Investors scrambling to quantify the impact of the coronavirus outbreak on China are turning to a string of unusual data points to measure disruption to the world’s second-largest economy, from food-delivery apps to the polluted air wafting over Hong Kong.
The humanitarian crisis has caused factories to be shuttered and cities to be closed off, and has prompted analysts to slash their first-quarter economic growth forecasts for both China and the rest of the world.
The crisis has also sparked a race among investors to gain an edge by finding esoteric sources of information that can be used to measure just how bad the economic pain in China is — and when the recovery is beginning.
Mu Chen, founder of Beijing-based research firm BigOne Lab, said the data provider was expanding the trackers it provided “because our clients, mainly institutional investors and corporates, are enquiring more about impact and recovery speed of different sectors”. Mr Chen said there was a broad consensus about a slowdown in China, “but the bigger question is how the recovery goes”.
BigOne’s insights point to slow progress in bringing businesses back online. In early February, for example, 83 per cent of about 1m restaurants tracked on Meituan-Dianping, China’s biggest delivery platform, remained closed. As of February 14, services were still suspended at 87 per cent of roughly 5,500 outlets operated by Luckin Coffee, China’s rival to Starbucks.
Airline bookings, meanwhile, suggest that the viral outbreak has caused the biggest-ever reduction in activity by a single event, including Sars and September 11 2001, according to Eagle Alpha, a Dublin-based provider of alternative data. The airline industry has lost 10m seats to, from and within China.
Analysts say that normal economic activity should have resumed last week after an extended Lunar New Year holiday. But indicators including traffic congestion rates, coal consumption and property sales are all still running well below regular levels.
“All of [the indicators] paint a very similar picture of an economy that just grinds to a halt every time around the new year, but has barely picked up at all since then,” said Gareth Leather, Asia economist at Capital Economics.
Investors have long tried to mine alternative data points for clues on the health of the Chinese economy, as some set little store in the official numbers that emerge — often after a long lag — from Beijing. Such reservations have been compounded by a near-total shutdown as the government tries to contain the spread of the disease.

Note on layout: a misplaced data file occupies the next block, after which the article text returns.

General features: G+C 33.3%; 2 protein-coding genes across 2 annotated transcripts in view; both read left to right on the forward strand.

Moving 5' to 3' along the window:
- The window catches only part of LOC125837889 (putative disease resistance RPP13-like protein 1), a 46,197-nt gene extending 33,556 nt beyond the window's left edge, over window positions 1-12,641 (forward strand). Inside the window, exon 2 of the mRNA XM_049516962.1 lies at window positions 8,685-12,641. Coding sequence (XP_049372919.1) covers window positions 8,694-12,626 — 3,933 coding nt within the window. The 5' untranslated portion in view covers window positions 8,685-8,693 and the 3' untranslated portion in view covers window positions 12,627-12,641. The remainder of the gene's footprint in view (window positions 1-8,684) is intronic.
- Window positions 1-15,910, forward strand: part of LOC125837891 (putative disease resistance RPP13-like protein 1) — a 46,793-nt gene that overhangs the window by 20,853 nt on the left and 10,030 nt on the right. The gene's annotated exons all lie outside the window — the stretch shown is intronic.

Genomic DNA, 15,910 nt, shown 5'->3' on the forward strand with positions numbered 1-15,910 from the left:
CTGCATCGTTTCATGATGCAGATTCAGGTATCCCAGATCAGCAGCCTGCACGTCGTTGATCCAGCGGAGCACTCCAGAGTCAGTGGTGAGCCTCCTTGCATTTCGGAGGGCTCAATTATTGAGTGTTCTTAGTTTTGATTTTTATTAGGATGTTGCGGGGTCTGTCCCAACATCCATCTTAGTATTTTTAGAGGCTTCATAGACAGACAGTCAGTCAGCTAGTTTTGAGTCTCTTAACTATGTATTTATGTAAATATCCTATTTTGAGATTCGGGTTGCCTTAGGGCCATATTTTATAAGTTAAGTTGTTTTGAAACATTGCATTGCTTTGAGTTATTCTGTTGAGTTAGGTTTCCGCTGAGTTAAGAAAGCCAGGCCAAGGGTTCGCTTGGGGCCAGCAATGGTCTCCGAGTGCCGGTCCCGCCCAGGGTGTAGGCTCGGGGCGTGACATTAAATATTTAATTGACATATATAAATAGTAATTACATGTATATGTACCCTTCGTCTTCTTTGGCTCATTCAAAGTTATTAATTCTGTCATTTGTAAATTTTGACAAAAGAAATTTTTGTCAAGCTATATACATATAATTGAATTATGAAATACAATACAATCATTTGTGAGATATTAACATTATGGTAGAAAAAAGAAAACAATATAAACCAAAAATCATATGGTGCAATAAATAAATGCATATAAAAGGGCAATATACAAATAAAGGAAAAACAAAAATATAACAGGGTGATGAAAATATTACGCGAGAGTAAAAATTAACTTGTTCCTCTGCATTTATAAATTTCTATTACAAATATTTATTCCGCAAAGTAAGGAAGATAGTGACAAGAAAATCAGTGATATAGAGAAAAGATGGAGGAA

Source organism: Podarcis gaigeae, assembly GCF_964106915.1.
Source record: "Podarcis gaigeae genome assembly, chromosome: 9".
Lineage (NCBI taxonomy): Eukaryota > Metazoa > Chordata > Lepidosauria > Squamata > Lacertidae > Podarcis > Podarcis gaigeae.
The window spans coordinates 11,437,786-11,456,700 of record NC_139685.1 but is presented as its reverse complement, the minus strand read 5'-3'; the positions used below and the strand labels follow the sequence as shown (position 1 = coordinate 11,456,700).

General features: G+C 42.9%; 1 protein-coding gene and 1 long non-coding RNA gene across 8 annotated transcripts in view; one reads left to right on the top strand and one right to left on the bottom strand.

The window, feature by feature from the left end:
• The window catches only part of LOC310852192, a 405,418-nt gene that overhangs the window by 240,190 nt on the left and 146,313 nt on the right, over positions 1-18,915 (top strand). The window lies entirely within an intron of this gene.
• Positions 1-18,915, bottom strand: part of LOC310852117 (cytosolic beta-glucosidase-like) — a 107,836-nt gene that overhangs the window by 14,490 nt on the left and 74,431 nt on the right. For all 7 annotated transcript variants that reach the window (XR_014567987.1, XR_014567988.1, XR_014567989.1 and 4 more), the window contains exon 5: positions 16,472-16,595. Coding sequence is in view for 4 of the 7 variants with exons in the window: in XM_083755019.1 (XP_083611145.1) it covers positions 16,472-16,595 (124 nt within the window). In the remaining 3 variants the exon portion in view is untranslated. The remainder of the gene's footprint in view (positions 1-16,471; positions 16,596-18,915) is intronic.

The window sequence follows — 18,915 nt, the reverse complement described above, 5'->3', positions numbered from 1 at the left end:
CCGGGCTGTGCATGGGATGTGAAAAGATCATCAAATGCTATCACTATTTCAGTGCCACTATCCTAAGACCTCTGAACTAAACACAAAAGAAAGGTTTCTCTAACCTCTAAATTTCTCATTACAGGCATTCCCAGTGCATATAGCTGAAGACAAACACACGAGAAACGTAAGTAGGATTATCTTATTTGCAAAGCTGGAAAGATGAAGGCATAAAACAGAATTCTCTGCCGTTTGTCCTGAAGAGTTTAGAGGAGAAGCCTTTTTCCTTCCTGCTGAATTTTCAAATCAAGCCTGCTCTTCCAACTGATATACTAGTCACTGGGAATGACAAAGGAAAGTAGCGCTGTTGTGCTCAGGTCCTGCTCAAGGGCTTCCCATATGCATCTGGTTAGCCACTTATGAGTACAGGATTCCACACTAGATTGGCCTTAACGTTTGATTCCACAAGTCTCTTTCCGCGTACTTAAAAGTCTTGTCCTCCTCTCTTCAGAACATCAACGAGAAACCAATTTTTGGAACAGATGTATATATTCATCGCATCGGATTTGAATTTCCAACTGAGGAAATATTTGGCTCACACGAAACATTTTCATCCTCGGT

Min Dai, an Asia-Pacific strategist at Morgan Stanley, told clients earlier this month that “probably the most asked question among investors these days” is how to track the resumption of production in China.
Sitting in the bank’s offices in the 118-storey International Commerce Centre in Hong Kong, Mr Dai’s colleagues noticed that their views have been improving over the past month as mainland factories powered down. Using air pollution levels as a proxy to track the restart of industrial production, they suggested that activity could be running at 50-80 per cent below capacity.
Goldman’s economists noted a modest rebound in some data points last week, but concluded that “in absolute levels, all indicators on the industrial and services sectors that we track remained relatively weak in the first half of February”.
Official data will confirm the clues coming from the real-time numbers, said Matt Harris, head of investment strategy at the wealth manager Hightower in New York. “We expect to start seeing weaker data in the coming weeks,” he said.
For now, said Tracy Chen, a portfolio manager at Brandywine Global Investment Management, “it is like flying in the dark”.
Sitting 7,000 miles away in Philadelphia, Ms Chen is looking for signals from the vast amount of digital data that the country produces. She has built her own dashboard using 20 reference points including traffic from the search engine Baidu, and daily figures for how many drivers are on the roads, via the satellite navigation company TomTom.
The numbers are not encouraging, she said. “It will be very ugly in the first quarter, all the data is telling me.”